The figure of Hamlet haunts our culture like the ghost haunts Shakespeare’s melancholy Dane. Arguably, no literary work is more familiar to us. Everyone knows at least six words from Hamlet, and most people know many more. Yet the play—Shakespeare’s longest—is more than “passing strange,” and it becomes even more complex when considered closely.
Reading Hamlet alongside other writers, philosophers, and psychoanalysts—Carl Schmitt, Walter Benjamin, Freud, Lacan, Nietzsche, Melville, and Joyce—Simon Critchley and Jamieson Webster go in search of a particularly modern drama that is as much about ourselves as it is a product of Shakespeare’s imagination. They also offer a startling interpretation of the action onstage: it is structured around “nothing”—or, in the enigmatic words of the player queen, “it nothing must.”
From the illusion of theater and the spectacle of statecraft to the psychological interplay of inhibition and emotion, Hamlet discloses the modern paradox of our lives: how thought and action seem to pull against each other, the one annulling the possibility of the other. As a counterweight to Hamlet’s melancholy paralysis, Ophelia emerges as the play’s true hero. In her madness, she lives the love of which Hamlet is incapable.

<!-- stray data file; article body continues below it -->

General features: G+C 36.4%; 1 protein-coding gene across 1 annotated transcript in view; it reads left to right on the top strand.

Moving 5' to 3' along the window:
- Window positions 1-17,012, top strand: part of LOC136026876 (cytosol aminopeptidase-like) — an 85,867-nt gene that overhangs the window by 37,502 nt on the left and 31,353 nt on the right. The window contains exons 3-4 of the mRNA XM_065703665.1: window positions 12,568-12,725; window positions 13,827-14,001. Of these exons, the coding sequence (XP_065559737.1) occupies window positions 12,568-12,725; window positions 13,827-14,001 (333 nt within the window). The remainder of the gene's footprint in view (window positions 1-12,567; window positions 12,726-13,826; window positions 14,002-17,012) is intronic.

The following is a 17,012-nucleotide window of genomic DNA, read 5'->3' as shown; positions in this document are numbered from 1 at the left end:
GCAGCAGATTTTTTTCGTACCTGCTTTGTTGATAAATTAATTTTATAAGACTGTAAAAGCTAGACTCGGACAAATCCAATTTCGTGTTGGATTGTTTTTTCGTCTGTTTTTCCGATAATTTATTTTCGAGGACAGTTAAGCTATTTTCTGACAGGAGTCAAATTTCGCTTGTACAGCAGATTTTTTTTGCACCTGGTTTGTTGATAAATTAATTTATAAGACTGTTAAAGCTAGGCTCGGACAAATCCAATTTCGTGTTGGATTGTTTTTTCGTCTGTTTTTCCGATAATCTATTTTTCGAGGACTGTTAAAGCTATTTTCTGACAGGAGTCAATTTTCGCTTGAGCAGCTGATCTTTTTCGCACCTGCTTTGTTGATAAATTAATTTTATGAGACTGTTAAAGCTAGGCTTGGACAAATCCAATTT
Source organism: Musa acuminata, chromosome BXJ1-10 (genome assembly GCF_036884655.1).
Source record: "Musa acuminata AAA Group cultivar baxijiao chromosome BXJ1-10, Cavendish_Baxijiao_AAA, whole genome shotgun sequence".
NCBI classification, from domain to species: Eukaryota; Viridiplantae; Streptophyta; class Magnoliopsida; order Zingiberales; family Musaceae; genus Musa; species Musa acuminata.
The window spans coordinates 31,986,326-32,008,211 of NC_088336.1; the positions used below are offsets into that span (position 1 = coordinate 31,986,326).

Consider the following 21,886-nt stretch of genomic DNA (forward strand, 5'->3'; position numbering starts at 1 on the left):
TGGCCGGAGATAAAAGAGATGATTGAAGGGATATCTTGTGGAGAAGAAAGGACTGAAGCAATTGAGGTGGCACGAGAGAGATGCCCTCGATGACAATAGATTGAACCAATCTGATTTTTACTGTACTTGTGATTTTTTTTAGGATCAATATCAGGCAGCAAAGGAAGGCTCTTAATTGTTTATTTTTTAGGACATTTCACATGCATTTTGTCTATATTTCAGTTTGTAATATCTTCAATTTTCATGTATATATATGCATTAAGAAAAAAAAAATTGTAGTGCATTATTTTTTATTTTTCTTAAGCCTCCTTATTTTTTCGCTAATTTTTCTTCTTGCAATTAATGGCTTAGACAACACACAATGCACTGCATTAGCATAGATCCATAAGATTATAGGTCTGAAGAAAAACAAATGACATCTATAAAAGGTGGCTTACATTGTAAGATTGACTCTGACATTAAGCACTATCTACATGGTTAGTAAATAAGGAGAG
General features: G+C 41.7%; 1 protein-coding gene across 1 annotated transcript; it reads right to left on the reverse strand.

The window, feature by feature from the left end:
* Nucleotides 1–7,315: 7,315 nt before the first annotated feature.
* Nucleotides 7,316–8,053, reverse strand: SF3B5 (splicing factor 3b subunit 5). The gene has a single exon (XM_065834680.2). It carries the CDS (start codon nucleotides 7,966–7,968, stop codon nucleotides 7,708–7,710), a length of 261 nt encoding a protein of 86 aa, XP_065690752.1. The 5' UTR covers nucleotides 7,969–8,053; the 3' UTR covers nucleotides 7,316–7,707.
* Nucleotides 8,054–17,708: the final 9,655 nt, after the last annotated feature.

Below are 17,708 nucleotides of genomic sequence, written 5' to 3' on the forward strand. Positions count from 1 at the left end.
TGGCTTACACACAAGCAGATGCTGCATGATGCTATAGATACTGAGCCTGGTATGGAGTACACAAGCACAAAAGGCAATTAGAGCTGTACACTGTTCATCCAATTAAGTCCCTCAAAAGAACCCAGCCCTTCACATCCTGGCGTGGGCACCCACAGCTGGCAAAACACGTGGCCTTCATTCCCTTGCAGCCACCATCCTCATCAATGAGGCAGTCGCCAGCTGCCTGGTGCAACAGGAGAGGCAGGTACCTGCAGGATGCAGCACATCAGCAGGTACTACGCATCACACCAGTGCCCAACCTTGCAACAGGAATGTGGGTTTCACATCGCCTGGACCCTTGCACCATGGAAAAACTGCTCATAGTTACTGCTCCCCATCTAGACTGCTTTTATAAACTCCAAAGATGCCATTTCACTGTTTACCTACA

Avoiding the customary clichés about the timelessness of the Bard, Critchley and Webster show the timely power of Hamlet to cast light on the intractable dilemmas of human existence in a world that is rotten and out of joint.
About Simon CritchleySee more books from this Author
It is as much an astute account of the reactions of various philosophers and psychoanalysts to the play—and their often profound and sometimes wacky analyses—as a chronicle of the authors' own passionate response to virtually every aspect of the tragedy.Read Full Review of Stay, Illusion!: The Hamlet D... | See more reviews from WSJ online
It won’t be the last word on the play, but Critchley and Webster provide plenty of food for thought and fuel for obsession.Read Full Review of Stay, Illusion!: The Hamlet D... | See more reviews from Kirkus
Shakespearean scholars...will find this book adds nothing to their understanding of the text that has not been said before.Read Full Review of Stay, Illusion!: The Hamlet D... | See more reviews from NY Journal of Books
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